Sometimes, however, I want to show the world that my pictures, taken on my own, can be just as pretty as everyone else’s. And that, dear reader, is something I should never do again. Yesterday, as I was finishing my post on The Binding, I decided I wanted to use some sheets of paper, because it’s such an important theme in the book. I would take three pictures: one with some blank sheets of paper, then one with some written pages, and a third one. And the third one is where everything could have gone completely, utterly wrong.

The third picture was supposed to be very pretty, because I wanted to use burnt paper for it, to illustrate the importance of burning books in this novel. Enter Elke, who is so clumsy that she can’t even burn paper properly. The first corner went really well; it burnt beautifully, and I was quite happy with it. I wasn’t satisfied, however, with just one burnt corner, which was why I decided to put my match to the centre of one of the sheets of paper. That was when disaster struck. Instead of burning a tiny hole in the paper, the entire thing caught fire. I tried blowing out the flame, but unfortunately that only made matter worse. I still had the piece of paper in my hand, which had by now turned into a huge ball of fire, and I started to panic. I would burn down my entire flat and lose my entire collection of books! The entire block would explode! We would all die! I ran to the kitchen, determined not to drop this flaming thing formerly-known-as-paper, but I was terrified that it might burn my hand, leaving me unable to write down anything for the next couple of weeks.

Thankfully, I made it. I dumped the ex-paper in the sink, opened the tap, and made sure the fire was extinguished. It had turned into a pulp. The whole house was scattered with ash, and it smelt like I had been barbecuing for three days straight. It left me with only two sheets of paper, and two options: I could either decide not to burn the rest of the paper, or be very stupid and try it again. Of course I picked the latter. Armed with a wet cloth, I managed to burn my two pieces of paper without making it look like a repetition of the fire of Alexandria. I took a picture, added it to my blog post, and published it. What do you think of the final result?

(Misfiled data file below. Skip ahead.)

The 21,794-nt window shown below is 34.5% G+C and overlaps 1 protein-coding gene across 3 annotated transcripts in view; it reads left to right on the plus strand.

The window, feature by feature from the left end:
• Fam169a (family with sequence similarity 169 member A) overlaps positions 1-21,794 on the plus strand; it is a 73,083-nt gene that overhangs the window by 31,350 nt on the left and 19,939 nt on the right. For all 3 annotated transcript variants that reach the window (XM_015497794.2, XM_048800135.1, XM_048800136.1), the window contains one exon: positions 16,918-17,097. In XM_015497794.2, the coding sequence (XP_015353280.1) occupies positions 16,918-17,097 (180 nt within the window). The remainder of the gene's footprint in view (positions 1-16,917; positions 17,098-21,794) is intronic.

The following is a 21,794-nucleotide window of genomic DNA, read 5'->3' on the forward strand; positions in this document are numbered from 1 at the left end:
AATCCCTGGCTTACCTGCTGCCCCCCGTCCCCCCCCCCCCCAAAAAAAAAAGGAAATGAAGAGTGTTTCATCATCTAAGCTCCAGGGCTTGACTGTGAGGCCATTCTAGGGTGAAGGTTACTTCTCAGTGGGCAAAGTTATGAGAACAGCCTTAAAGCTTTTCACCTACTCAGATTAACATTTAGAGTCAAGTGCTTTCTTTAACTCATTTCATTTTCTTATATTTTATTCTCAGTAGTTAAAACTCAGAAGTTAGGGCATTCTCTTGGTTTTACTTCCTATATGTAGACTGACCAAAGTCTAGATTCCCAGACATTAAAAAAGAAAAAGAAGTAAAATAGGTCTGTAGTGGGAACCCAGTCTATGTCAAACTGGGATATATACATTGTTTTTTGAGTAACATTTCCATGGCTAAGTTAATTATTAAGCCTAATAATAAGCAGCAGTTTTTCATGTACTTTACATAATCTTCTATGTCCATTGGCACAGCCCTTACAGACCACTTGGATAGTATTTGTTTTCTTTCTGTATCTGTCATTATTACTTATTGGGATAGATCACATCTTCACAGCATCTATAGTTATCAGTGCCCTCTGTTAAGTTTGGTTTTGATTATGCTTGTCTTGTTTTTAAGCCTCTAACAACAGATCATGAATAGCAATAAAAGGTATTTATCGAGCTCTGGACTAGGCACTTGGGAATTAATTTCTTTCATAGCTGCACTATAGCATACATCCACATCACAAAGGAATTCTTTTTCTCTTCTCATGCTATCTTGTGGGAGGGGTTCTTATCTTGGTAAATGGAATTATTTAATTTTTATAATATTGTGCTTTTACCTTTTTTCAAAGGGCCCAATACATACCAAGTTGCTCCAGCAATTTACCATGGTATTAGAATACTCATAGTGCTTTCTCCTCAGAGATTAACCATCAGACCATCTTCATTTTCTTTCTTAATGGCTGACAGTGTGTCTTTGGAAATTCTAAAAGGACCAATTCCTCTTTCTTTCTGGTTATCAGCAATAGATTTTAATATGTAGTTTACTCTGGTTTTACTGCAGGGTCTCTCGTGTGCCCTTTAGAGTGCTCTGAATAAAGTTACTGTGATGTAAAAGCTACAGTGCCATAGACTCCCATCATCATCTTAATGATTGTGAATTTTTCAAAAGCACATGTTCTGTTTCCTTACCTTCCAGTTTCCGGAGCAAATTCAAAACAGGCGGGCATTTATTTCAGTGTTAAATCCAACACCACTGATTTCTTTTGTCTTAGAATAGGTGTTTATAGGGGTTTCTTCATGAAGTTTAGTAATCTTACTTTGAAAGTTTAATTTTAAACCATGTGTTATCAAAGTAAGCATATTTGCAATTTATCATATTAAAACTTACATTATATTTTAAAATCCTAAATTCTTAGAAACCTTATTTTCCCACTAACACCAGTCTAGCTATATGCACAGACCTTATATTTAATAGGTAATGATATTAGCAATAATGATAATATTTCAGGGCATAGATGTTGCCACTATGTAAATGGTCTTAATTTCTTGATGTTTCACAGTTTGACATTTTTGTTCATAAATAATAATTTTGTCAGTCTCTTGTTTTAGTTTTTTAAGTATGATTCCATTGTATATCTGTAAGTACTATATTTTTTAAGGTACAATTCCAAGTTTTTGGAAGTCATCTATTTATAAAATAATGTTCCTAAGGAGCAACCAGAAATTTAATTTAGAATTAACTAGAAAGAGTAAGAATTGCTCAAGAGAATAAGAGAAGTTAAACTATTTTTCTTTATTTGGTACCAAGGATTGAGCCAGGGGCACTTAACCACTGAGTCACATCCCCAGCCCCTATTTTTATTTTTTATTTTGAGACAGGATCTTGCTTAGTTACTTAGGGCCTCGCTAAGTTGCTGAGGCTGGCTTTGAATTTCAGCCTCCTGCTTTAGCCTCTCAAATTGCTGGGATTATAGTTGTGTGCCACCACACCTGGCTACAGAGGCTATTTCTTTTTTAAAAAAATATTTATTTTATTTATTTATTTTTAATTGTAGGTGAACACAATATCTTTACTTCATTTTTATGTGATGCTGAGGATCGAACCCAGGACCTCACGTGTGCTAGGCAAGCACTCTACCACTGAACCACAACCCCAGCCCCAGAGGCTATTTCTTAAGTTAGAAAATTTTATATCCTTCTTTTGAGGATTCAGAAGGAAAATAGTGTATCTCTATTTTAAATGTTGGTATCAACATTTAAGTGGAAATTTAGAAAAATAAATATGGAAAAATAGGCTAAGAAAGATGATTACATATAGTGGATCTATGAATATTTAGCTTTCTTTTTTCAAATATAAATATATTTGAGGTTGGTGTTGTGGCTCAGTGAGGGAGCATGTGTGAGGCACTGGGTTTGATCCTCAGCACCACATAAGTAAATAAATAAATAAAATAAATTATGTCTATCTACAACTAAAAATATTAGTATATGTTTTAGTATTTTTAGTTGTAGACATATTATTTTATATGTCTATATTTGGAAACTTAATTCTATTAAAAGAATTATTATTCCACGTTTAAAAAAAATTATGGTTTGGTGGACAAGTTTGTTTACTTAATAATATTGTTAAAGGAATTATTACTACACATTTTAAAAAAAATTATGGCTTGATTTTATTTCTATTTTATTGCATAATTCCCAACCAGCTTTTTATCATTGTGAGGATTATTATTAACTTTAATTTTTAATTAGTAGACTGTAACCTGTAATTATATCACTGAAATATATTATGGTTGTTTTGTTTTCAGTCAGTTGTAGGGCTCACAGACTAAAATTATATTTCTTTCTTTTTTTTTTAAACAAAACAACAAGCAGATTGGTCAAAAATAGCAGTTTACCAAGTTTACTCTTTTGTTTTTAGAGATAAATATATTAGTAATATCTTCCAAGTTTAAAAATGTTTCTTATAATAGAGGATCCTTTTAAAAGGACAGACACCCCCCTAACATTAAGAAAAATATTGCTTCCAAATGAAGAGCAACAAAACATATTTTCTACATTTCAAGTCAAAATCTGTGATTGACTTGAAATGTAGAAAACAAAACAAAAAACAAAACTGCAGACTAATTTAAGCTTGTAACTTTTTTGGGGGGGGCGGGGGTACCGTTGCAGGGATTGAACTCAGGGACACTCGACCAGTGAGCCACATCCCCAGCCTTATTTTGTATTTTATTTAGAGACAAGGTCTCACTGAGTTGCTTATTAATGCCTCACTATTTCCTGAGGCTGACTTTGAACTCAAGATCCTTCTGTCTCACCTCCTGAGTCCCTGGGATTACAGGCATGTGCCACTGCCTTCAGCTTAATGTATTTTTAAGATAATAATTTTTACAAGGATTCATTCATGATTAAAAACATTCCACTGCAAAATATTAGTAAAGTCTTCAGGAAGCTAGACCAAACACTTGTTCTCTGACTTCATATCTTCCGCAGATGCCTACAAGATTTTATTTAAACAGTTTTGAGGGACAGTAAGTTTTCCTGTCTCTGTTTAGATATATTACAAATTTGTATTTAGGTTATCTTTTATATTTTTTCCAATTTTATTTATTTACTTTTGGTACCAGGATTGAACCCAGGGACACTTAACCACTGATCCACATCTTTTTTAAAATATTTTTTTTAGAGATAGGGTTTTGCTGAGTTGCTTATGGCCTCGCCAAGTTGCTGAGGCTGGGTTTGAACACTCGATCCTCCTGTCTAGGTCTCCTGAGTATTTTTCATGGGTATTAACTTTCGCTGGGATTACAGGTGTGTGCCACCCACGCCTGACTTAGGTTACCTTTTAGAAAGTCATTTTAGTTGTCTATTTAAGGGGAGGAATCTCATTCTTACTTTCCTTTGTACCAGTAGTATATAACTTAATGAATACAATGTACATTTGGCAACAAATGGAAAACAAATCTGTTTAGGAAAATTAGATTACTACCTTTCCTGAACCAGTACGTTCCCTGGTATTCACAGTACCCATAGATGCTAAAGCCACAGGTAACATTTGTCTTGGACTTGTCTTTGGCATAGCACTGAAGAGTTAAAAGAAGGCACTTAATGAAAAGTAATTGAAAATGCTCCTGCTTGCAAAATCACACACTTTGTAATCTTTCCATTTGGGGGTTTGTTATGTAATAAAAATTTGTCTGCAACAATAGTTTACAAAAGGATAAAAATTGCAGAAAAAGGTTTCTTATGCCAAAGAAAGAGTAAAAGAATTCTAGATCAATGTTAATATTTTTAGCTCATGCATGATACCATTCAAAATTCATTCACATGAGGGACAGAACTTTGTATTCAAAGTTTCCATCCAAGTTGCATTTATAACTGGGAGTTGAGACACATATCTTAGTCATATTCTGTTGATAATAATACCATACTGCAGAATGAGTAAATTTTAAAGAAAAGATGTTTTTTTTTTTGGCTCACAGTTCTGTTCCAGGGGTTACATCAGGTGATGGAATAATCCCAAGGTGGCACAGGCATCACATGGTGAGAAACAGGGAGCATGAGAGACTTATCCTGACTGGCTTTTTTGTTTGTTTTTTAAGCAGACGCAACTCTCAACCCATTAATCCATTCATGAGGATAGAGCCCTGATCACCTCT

Actually, I don’t think it’s that pretty. I did decide to use this picture, however. It will forever remind me of the time that I realised I would never be known for my awesome photography skills, and that I would have to come to terms with that. And, actually, it also inspired me to share this story with you. Please remind me never to use fire again, even if that means it will never turn me into a world-famous Instagram babe. It will be the death of me.

Do you think it’s worth risking your life for a pretty picture? How do you take your Instagram-worthy pictures? Please let me know in the comments! Also, don’t forget to follow me for more book-related posts (and awkward pictures)!


  1. I’d say a picture can tell more than a thousand words. And some photographers are willing to risk their lives to take a picture they consider perfect or absolutely necessary. So, yes, why not burn your house down for a picture? :D. As long as the picture is worth the trouble, of course.


  2. Lieve Ellie, wat een verhaal. Het lezen van een Engelse tekst gaat mij steeds soepeler, en zie alles gebeuren wat jij omschrijft. I enjoy it.

    Liefs, your mum

    Liked by 1 person